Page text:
Reuters yesterday reported that Apple plans to bring its self-driving electric vehicle to market by 2024, although delays are possible. The core of the company's strategy is a new battery design that could drastically reduce battery production costs and increase the vehicle's range, according to a source familiar with Apple's battery design.
Apple plans to use something that the source dubs a “monocell” battery design that allows individual cells in the battery to be enlarged and free up space inside the battery by eliminating the bags and modules that hold battery materials. This means that more active material can be packed inside the battery, potentially increasing the vehicle's range. Although such a “monocell,” if we are truly talking about a single cell—which must store all active elements—is electrochemically impossible.
Sources also said Apple is studying the chemistry of a battery called LFP, or lithium iron phosphate. The same batteries are used by Tesla for the production of medium-range cars made in their Giga Shanghai.
Apple declined to comment on its plans or future products.
In fact, the description of the design sounds like the description of the technologies presented by Tesla during Battery Day:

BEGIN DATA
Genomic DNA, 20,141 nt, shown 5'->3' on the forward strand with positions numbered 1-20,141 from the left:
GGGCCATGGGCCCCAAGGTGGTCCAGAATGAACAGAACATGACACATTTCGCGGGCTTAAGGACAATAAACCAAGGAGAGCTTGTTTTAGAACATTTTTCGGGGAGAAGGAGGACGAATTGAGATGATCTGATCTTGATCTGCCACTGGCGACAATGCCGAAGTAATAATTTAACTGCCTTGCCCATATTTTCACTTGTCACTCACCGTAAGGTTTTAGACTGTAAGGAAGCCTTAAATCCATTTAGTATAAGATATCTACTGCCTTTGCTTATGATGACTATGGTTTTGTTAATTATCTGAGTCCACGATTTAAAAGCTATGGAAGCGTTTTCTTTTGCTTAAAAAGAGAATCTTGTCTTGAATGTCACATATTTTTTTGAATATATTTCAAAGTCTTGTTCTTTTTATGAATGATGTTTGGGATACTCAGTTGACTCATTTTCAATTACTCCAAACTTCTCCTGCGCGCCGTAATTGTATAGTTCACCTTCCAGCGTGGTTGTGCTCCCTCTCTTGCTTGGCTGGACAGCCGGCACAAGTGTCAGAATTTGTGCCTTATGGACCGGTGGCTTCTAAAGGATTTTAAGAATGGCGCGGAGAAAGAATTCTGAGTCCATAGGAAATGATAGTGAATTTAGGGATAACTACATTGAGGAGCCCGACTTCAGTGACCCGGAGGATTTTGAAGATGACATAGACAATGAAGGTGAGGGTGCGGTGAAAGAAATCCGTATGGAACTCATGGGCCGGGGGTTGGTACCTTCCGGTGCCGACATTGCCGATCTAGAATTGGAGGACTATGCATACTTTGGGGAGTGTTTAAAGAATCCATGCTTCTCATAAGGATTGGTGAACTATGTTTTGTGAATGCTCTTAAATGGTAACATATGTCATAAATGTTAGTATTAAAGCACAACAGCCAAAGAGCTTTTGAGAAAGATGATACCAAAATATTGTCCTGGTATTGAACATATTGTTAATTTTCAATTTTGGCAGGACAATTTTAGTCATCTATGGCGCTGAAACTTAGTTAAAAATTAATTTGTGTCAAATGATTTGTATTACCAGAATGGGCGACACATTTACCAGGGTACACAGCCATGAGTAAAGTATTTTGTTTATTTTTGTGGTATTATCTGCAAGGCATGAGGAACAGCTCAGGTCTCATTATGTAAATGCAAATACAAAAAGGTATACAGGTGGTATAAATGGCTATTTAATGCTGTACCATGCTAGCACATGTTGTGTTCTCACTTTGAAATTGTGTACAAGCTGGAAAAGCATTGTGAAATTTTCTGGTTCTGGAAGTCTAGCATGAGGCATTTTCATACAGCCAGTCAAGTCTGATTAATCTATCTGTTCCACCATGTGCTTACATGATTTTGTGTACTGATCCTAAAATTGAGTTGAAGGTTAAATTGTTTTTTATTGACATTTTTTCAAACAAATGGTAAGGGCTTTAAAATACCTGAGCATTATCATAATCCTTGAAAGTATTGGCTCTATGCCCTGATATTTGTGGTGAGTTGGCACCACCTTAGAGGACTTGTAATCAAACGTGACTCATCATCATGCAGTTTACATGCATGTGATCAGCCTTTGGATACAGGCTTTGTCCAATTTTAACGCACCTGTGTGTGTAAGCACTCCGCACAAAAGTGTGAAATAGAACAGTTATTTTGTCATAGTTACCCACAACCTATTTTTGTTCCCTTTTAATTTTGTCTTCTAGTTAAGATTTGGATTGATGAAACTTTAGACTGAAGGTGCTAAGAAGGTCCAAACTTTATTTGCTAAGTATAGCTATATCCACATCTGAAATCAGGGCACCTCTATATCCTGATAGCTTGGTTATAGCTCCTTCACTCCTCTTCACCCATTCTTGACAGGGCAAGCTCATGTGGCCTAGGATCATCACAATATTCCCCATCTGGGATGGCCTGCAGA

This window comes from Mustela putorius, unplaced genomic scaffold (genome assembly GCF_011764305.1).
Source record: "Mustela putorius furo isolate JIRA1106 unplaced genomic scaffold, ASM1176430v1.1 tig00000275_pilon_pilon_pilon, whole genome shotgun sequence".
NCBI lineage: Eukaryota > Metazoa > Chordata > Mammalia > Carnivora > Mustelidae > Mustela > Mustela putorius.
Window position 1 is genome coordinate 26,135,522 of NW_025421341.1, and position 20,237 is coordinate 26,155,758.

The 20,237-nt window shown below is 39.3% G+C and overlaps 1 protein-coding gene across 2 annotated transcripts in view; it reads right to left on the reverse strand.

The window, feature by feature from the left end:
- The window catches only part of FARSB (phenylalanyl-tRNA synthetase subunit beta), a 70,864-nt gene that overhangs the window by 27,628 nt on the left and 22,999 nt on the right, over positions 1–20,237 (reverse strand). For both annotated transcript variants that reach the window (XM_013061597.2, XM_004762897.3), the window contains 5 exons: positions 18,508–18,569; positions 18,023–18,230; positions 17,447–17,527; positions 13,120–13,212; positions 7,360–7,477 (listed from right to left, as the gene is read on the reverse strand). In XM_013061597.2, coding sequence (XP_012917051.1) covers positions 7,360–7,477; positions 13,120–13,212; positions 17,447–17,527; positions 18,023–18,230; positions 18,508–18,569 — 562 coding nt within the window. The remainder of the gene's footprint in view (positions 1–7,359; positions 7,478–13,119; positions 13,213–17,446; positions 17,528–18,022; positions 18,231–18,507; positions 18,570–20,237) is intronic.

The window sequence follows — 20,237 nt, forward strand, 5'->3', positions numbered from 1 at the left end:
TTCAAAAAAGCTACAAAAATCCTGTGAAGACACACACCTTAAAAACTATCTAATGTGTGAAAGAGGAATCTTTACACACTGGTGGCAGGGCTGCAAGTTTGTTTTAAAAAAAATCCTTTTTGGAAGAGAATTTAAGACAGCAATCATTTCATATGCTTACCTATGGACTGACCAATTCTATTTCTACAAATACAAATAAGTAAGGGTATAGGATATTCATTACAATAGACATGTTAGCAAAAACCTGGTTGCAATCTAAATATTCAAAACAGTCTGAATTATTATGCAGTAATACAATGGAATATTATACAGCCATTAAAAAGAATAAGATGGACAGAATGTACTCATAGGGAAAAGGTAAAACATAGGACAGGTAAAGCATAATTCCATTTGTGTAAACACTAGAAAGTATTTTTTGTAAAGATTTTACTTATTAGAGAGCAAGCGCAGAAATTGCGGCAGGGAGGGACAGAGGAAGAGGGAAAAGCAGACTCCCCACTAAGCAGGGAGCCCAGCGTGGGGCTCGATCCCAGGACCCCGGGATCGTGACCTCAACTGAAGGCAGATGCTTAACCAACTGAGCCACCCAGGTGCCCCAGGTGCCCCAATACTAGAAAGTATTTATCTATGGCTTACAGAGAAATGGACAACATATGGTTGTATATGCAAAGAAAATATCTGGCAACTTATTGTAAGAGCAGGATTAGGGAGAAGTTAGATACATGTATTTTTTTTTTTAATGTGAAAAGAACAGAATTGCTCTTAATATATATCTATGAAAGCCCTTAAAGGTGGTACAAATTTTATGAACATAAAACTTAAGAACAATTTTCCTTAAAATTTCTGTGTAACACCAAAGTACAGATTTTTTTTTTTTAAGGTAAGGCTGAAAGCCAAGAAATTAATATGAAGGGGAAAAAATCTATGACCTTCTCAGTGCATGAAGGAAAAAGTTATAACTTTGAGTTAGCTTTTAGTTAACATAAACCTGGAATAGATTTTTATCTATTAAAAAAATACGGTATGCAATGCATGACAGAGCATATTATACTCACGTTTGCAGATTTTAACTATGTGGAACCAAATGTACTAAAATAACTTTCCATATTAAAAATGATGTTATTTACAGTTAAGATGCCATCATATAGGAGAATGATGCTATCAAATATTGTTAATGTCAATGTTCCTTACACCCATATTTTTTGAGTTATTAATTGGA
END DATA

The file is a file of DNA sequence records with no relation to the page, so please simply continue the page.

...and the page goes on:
Well, so far, Apple has not made any official statements that could confirm this information and shed some light or completely deny these rumors. Nevertheless, this issue attracted the attention of Tesla CEO Elon Musk, which is not surprising, since it seems that Apple's "unique" developments are not just non-unique, but almost identical to Tesla's developments presented just three months ago.
Strange, if true.— Elon Musk (@elonmusk) December 22, 2020
- Tesla already uses iron-phosphate for medium range cars made in our Shanghai factory.
- A monocell is electrochemically impossible, as max voltage is ~100X too low. Maybe they meant cells bonded together, like our structural battery pack?
During the darkest days of the Model 3 program, I reached out to Tim Cook to discuss the possibility of Apple acquiring Tesla (for 1/10 of our current value). He refused to take the meeting.— Elon Musk (@elonmusk) December 22, 2020
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